Indians of the Americas 1947--although not a politically correct title (can this be a plus?), this is a fascinating book filled with illustrations and facts about native Americans--from the Arctic circle to the Antarctic continent. 

American Geographical Society: Around the World Program, including booklets for Holland, Israel, South Africa, Bolivia, Germany, Australia, and Denmark. Published in 1970--gives an interesting perspective on the geography and history of these areas some forty years ago.

The King's Rangers, John Brick A tale of the Revolutionary War written from the loyalist point of view--we're sorry we bought this one--oh well, at about .25 a book, you don't feel bad about having just one stinker in the group!

And if you don't have a good library system nearby, or a lot of cash in order to invest in quality books, even good history and reading books, then I would suggest you keep your eyes open for two very good series of books written expressly for children: The Bookshelf for Boys and Girls and Child-craft Books of How and Why. I'm not sure how the newer publishing of these books appear--I haven't been able to find any good reviews, etc. 

I do know how the older versions have been a blessing to our family. My older children and I used up a set of the Child-craft books until they were in pieces. These were published in the 1950's and we all have happy memories of hours and hours spent reading the stories and poems, singing the American folk songs, and even trying some of the crafts and recipes.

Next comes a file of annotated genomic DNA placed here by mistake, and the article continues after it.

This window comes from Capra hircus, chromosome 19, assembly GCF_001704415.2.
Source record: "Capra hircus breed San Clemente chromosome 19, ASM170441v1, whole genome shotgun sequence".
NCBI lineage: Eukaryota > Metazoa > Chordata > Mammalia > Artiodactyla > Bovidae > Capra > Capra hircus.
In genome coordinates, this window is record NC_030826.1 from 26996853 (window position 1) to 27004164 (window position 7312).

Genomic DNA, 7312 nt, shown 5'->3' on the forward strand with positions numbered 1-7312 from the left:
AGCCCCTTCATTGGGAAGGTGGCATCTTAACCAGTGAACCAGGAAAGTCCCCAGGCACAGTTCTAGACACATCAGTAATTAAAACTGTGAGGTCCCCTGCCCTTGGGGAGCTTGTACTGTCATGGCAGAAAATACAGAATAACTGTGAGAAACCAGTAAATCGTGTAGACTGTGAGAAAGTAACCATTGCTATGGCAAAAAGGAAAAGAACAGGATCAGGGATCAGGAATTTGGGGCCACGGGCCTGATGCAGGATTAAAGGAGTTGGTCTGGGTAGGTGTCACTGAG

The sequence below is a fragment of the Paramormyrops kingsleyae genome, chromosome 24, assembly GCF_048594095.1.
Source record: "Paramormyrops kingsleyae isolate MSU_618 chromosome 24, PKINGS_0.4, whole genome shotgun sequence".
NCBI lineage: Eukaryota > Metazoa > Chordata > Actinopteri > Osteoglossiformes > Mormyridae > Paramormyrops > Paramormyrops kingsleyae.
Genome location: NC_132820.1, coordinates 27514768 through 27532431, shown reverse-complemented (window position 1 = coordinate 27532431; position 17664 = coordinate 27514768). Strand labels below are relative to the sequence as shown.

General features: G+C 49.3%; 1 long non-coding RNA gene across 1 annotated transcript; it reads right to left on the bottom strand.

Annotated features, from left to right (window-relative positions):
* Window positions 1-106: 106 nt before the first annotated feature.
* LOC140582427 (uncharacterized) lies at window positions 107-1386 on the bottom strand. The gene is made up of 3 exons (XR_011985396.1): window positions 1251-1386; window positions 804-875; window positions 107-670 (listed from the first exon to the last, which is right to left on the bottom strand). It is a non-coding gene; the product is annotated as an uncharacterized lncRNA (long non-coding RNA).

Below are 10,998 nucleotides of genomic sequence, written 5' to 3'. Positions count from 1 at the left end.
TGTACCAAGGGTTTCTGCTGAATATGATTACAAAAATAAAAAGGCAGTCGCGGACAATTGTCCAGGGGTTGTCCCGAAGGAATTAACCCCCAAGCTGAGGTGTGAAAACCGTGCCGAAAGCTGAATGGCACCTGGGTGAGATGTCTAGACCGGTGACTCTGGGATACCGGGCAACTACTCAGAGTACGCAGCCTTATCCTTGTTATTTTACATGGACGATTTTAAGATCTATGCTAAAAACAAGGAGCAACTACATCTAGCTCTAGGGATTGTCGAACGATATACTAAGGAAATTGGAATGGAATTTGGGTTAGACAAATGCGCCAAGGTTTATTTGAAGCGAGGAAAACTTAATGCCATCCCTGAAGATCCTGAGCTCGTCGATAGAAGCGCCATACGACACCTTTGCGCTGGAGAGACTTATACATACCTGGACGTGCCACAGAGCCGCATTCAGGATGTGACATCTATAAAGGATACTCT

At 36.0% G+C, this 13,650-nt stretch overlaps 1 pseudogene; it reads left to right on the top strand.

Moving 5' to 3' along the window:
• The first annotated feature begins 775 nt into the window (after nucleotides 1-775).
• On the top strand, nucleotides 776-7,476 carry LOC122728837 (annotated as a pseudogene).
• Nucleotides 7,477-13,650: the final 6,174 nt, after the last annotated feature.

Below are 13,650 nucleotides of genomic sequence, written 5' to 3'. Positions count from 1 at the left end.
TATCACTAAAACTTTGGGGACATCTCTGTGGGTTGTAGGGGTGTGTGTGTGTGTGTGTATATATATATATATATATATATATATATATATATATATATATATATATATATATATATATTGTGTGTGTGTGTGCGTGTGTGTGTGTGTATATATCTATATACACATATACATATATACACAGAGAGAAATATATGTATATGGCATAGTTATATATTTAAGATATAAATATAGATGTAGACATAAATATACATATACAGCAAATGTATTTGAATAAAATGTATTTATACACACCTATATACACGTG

We currently own a set of the Bookshelf for Boys and Girls published in 1972. We found these at our local thrift store for a dollar a piece--and they are worth their weight in gold (I found one used set advertised on the Internet for more than $100.)!  

These are filled with nursery rhymes, baby play, baby and preschool classics, fairy stories, stories from around the world, classic stories such as "Mike Mulligan and His Steam Shovel," excerpts from popular children's books, and even some quite thorough American history that is well-written and mostly from a biographical viewpoint.  

There is a volume on science and one on nature. My children have almost used up the one on crafting! I especially love that there are many references to faith in Christ--poems, prayers, even a whole section on Christmas that is full of reference to the birth of Christ.